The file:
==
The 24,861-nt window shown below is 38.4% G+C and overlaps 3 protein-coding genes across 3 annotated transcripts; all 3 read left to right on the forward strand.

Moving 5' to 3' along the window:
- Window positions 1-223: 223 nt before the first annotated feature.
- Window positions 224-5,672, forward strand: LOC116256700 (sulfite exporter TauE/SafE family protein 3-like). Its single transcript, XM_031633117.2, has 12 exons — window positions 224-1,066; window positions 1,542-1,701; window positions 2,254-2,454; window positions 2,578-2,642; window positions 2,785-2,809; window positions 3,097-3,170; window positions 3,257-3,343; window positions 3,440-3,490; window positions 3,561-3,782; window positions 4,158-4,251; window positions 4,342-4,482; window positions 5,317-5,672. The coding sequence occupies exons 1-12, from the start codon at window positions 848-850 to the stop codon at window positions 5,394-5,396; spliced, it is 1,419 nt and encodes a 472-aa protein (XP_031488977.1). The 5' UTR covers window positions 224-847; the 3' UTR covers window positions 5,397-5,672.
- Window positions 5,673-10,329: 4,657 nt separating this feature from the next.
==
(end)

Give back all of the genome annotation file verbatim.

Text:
The 24,861-nt window shown below is 38.4% G+C and overlaps 3 protein-coding genes across 3 annotated transcripts; all 3 read left to right on the forward strand.

Moving 5' to 3' along the window:
- Window positions 1-223: 223 nt before the first annotated feature.
- Window positions 224-5,672, forward strand: LOC116256700 (sulfite exporter TauE/SafE family protein 3-like). Its single transcript, XM_031633117.2, has 12 exons — window positions 224-1,066; window positions 1,542-1,701; window positions 2,254-2,454; window positions 2,578-2,642; window positions 2,785-2,809; window positions 3,097-3,170; window positions 3,257-3,343; window positions 3,440-3,490; window positions 3,561-3,782; window positions 4,158-4,251; window positions 4,342-4,482; window positions 5,317-5,672. The coding sequence occupies exons 1-12, from the start codon at window positions 848-850 to the stop codon at window positions 5,394-5,396; spliced, it is 1,419 nt and encodes a 472-aa protein (XP_031488977.1). The 5' UTR covers window positions 224-847; the 3' UTR covers window positions 5,397-5,672.
- Window positions 5,673-10,329: 4,657 nt separating this feature from the next.